The debate on global warming and climate change continued Tuesday with a letter from a Lincoln senator to colleagues in the Legislature.
Sen. Ken Haar's priority bill (LB583) in the 2013 session required a study on the effects of climate change in Nebraska on agriculture, water, wildlife, ecosystems and outdoor recreation. It was his intent, he said, that the study look at all causes of climate change equally.
But the request for information sent out by the Department of Agriculture on Monday defined cyclical climate change to mean "a change in the state of climate due to natural internal processes and only natural external forcings such as volcanic eruptions and solar variations."
That definition violates both the explicit language and the intent of the bill, he said.
During the legislative session, at the urging of Omaha Sen. Beau McCoy, who disputes human involvement in global warming, the senators ultimately modified LB583 to study "cyclical" climate change.
Haar said he supported the amendment to take politics out of the bill. "Cyclical" change was not defined in the bill.
In his letter sent Monday night, Haar asked 31 senators who voted to pass the bill to add their names to a request to the Department of Agriculture to eliminate that definition in the request for information related to the $44,000 study.
The Department of Agriculture posted the request Monday, said Bobbie Kriz-Wickham, assistant director of the department and chair of the Climate Assessment and Response Committee.
Kriz-Wickham wrote the request for information, based on discussion at last week's committee meeting and the committee's request that she define "cyclical" climate change. She did so after consulting other resources, she said Tuesday.
Haar said the definition was contrary to the plain language of the bill. The word cyclical was inserted into the bill, but purposefully not defined in order to take politics out of it and make the focus on science.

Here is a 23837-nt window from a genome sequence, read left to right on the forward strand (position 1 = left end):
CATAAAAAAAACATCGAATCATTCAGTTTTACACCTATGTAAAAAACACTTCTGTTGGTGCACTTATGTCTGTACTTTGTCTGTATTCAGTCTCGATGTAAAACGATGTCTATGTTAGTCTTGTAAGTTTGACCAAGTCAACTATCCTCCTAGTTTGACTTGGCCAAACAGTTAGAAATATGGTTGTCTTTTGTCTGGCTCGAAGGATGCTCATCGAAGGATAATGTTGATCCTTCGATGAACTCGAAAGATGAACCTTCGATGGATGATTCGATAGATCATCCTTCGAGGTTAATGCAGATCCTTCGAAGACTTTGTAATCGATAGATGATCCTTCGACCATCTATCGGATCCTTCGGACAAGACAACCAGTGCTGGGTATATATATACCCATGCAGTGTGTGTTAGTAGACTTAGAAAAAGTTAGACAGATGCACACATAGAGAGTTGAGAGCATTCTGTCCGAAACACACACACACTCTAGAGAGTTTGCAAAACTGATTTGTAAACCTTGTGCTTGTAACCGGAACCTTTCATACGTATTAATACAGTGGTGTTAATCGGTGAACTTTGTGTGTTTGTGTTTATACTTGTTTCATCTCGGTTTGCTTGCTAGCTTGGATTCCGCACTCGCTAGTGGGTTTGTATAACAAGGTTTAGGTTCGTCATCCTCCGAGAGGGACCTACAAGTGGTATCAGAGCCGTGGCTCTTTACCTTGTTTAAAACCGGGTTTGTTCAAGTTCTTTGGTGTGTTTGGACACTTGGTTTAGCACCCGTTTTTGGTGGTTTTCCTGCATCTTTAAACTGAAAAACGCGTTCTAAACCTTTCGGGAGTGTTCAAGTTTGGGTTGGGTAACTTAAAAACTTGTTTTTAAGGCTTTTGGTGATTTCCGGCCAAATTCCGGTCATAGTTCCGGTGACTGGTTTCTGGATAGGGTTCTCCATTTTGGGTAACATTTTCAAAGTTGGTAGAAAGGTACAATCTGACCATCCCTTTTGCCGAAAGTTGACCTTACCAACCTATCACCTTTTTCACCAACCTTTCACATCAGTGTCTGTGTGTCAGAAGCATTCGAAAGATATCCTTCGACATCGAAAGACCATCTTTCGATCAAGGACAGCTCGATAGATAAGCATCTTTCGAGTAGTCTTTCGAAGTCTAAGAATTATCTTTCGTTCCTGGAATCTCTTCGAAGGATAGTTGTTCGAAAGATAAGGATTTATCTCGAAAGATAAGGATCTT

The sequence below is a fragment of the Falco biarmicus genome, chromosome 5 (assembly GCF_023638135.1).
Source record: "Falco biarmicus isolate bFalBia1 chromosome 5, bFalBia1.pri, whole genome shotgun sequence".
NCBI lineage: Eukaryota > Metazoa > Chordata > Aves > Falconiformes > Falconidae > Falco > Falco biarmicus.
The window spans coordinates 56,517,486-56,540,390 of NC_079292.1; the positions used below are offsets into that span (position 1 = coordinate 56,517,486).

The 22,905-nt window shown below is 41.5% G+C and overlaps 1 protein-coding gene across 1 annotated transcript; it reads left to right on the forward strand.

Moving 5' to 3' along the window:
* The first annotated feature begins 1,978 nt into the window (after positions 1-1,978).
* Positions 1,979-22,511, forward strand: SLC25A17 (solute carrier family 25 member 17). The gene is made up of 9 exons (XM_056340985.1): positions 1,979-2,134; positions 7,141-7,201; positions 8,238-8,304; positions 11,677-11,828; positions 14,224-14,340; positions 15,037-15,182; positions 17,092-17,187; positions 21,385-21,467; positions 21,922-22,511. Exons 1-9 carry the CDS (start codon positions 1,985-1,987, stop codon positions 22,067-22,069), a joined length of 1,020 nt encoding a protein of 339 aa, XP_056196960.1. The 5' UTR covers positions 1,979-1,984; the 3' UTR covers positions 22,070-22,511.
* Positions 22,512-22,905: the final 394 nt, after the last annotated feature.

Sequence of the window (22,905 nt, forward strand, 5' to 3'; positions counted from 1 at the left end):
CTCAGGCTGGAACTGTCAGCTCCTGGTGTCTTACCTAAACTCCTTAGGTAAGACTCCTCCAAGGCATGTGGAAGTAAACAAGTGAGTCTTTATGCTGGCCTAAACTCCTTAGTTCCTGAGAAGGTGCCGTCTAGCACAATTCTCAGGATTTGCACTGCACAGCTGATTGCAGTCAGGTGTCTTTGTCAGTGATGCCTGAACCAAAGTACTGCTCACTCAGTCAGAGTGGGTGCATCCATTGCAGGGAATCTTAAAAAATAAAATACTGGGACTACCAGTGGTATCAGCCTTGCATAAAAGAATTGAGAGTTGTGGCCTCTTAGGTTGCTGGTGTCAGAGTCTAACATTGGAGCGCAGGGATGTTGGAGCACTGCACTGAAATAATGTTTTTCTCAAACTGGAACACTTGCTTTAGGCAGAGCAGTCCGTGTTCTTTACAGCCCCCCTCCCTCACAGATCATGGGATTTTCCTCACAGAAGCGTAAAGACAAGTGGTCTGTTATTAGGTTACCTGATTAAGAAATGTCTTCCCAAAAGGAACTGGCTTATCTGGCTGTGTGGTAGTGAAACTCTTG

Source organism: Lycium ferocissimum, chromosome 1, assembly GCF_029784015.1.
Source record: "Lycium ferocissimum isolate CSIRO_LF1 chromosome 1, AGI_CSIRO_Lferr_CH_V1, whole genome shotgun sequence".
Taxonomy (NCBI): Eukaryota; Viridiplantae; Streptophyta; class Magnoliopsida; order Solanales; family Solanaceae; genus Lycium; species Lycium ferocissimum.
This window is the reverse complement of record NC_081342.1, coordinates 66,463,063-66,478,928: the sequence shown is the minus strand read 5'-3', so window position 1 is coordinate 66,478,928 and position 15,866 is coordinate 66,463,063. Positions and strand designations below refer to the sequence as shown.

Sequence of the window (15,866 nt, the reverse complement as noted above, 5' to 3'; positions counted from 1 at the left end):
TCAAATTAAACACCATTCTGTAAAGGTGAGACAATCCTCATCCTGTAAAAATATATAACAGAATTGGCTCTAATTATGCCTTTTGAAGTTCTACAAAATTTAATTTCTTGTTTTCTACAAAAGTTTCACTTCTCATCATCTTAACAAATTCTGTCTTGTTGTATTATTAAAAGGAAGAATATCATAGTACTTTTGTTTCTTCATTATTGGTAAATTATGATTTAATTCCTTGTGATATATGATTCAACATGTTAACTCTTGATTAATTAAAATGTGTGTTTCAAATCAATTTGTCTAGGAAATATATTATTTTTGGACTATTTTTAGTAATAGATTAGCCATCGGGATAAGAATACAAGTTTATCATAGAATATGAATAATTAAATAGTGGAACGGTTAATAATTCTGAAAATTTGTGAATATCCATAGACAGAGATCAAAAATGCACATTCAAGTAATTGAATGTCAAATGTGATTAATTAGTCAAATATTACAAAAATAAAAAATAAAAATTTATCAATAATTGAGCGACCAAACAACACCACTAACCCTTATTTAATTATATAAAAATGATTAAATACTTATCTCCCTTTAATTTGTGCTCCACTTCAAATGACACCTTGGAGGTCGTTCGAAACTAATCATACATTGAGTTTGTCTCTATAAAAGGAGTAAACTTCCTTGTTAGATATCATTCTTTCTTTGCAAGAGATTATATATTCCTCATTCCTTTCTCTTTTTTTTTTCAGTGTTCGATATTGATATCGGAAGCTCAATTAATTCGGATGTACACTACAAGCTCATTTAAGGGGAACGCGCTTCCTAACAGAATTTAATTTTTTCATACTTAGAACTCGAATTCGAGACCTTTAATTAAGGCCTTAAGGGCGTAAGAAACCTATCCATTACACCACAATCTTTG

"Unfortunately, it appears that politics may be interfering with the purpose and intent of LB583," he said. "The attempt to create a definition of the word "cyclical" beyond its ordinary meaning, and making it the focus of the entire report, is contrary to the language of LB583."
Nowhere in the debate on the bill did it say the word cyclical added to the words climate change eliminates human activity, Haar said.
"I'm just wondering where they got that definition," he said.
It makes the state look absurd, he said.
Haar said the results of such an unscientific study that must consider factors such as volcanic eruptions and solar variations, and not human activity, would be meaningless to the Legislature and the industries of Nebraska trying to prepare for the future, and a waste of $44,000.
"It is my understanding that the University of Nebraska will not consider bidding on a study with such a limited scope and one which doesn't allow scientists to examine any and all causes of climate change, as this RFI (request for information) does," Haar wrote.
Haar appeared on the "Rachel Maddow Show" on Tuesday night to discuss the climate change debate in Nebraska.
Kriz-Wickham said that in writing the definition she was acting as the designated chair of the committee and carrying out members' wishes. They told her to define the word cyclical in the request for information, although they did not tell her specifically how to define it.
She sent a draft of the scope of work for the study, which included the definition, to the committee and no committee member responded to address the definition, she said.
Committee members, in addition to Kriz-Wickham, are from state agencies, the University of Nebraska-Lincoln, agricultural producers and the Legislature. The governor's office oversees the committee and its activities.